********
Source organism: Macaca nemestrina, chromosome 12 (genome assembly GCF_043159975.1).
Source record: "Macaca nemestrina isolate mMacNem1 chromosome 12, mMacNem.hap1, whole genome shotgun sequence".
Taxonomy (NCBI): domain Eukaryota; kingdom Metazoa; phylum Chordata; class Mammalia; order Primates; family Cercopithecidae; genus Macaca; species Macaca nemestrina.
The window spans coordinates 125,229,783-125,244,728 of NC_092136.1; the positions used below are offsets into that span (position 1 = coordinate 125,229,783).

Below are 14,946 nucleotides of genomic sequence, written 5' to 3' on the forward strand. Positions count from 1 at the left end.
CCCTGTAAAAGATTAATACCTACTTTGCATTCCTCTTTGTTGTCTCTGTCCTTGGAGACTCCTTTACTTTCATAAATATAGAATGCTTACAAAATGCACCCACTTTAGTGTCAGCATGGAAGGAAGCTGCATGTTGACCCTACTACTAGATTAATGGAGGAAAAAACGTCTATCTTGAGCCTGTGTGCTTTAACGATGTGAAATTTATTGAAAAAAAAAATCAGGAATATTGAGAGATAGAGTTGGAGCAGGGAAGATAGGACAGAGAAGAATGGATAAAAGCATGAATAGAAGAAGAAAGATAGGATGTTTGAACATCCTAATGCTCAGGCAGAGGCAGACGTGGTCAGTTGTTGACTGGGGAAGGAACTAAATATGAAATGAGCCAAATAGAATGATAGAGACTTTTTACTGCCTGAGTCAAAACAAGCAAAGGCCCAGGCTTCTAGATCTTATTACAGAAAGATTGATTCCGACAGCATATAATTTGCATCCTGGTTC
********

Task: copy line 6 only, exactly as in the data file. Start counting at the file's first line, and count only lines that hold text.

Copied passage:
CCCTGTAAAAGATTAATACCTACTTTGCATTCCTCTTTGTTGTCTCTGTCCTTGGAGACTCCTTTACTTTCATAAATATAGAATGCTTACAAAATGCACCCACTTTAGTGTCAGCATGGAAGGAAGCTGCATGTTGACCCTACTACTAGATTAATGGAGGAAAAAACGTCTATCTTGAGCCTGTGTGCTTTAACGATGTGAAATTTATTGAAAAAAAAAATCAGGAATATTGAGAGATAGAGTTGGAGCAGGGAAGATAGGACAGAGAAGAATGGATAAAAGCATGAATAGAAGAAGAAAGATAGGATGTTTGAACATCCTAATGCTCAGGCAGAGGCAGACGTGGTCAGTTGTTGACTGGGGAAGGAACTAAATATGAAATGAGCCAAATAGAATGATAGAGACTTTTTACTGCCTGAGTCAAAACAAGCAAAGGCCCAGGCTTCTAGATCTTATTACAGAAAGATTGATTCCGACAGCATATAATTTGCATCCTGGTTC